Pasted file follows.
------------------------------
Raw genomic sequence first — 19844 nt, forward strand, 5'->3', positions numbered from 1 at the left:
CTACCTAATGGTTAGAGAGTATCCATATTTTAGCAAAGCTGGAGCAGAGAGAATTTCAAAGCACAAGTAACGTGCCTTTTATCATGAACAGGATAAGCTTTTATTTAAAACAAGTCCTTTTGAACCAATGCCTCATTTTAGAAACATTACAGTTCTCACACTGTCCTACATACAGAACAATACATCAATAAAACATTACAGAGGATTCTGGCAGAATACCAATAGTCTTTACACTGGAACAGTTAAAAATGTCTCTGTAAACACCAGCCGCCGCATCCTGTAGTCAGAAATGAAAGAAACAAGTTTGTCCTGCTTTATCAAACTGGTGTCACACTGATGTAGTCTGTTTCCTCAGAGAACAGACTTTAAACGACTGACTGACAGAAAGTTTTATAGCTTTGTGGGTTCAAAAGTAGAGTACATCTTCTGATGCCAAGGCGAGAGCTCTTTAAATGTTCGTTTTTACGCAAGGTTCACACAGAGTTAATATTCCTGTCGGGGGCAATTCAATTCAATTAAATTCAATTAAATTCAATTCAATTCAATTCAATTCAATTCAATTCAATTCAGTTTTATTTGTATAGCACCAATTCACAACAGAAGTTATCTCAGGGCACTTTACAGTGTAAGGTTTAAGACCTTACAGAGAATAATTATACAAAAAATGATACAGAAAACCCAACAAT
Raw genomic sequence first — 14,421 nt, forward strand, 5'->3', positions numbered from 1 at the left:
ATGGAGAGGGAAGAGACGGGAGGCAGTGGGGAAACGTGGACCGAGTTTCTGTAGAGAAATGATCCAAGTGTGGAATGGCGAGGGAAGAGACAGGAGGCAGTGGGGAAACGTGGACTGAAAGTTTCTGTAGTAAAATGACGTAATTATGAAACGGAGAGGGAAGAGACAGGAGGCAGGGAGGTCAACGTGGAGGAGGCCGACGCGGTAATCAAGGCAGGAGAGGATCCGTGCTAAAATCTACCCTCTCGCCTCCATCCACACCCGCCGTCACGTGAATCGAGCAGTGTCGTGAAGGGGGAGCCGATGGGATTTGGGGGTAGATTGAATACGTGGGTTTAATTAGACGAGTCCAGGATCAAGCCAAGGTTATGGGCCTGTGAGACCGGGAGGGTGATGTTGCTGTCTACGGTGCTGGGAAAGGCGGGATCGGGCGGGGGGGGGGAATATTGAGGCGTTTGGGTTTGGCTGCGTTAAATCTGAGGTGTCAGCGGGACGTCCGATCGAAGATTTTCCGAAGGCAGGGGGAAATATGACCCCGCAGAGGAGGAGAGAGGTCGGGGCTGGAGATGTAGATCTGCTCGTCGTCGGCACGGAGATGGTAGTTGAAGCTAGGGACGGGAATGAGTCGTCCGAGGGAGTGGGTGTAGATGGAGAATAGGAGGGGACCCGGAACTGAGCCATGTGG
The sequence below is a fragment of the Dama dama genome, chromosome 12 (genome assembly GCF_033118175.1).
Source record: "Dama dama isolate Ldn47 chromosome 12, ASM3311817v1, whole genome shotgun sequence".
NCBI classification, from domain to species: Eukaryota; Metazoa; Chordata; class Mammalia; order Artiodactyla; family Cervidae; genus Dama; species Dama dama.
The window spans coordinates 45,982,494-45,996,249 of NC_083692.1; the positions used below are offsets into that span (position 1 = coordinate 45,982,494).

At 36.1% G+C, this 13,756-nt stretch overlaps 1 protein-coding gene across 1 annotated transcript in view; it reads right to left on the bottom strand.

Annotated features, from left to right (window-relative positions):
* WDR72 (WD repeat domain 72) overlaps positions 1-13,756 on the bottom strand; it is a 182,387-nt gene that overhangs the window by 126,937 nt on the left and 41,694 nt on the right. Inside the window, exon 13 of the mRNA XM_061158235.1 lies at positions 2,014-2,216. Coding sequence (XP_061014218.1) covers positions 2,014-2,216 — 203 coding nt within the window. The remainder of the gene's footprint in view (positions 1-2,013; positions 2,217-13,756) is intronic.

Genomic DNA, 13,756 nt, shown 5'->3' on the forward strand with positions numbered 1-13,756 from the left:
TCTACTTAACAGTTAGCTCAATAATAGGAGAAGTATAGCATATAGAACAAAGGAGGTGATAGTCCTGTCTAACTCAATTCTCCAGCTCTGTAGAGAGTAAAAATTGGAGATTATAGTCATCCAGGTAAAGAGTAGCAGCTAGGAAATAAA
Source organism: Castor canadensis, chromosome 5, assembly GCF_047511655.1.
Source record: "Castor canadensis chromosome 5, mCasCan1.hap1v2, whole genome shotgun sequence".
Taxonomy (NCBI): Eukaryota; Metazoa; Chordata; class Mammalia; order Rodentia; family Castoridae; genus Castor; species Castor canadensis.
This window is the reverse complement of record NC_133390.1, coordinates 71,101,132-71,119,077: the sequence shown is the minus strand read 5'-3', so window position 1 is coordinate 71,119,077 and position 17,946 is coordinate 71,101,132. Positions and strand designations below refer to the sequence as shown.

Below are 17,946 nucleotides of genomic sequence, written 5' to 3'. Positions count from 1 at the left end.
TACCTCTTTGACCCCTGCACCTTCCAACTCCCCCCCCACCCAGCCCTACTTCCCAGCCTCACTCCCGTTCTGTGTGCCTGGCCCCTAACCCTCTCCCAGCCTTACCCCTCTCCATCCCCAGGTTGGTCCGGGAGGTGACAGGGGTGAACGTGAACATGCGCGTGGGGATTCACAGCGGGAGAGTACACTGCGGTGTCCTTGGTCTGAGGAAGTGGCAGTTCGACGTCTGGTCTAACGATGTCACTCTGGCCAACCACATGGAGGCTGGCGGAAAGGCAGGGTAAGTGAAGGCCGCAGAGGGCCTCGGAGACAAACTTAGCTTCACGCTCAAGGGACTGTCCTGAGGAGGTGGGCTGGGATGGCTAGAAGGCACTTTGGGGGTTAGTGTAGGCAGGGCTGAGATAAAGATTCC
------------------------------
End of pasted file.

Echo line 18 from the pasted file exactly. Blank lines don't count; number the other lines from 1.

Below are 17,946 nucleotides of genomic sequence, written 5' to 3'. Positions count from 1 at the left end.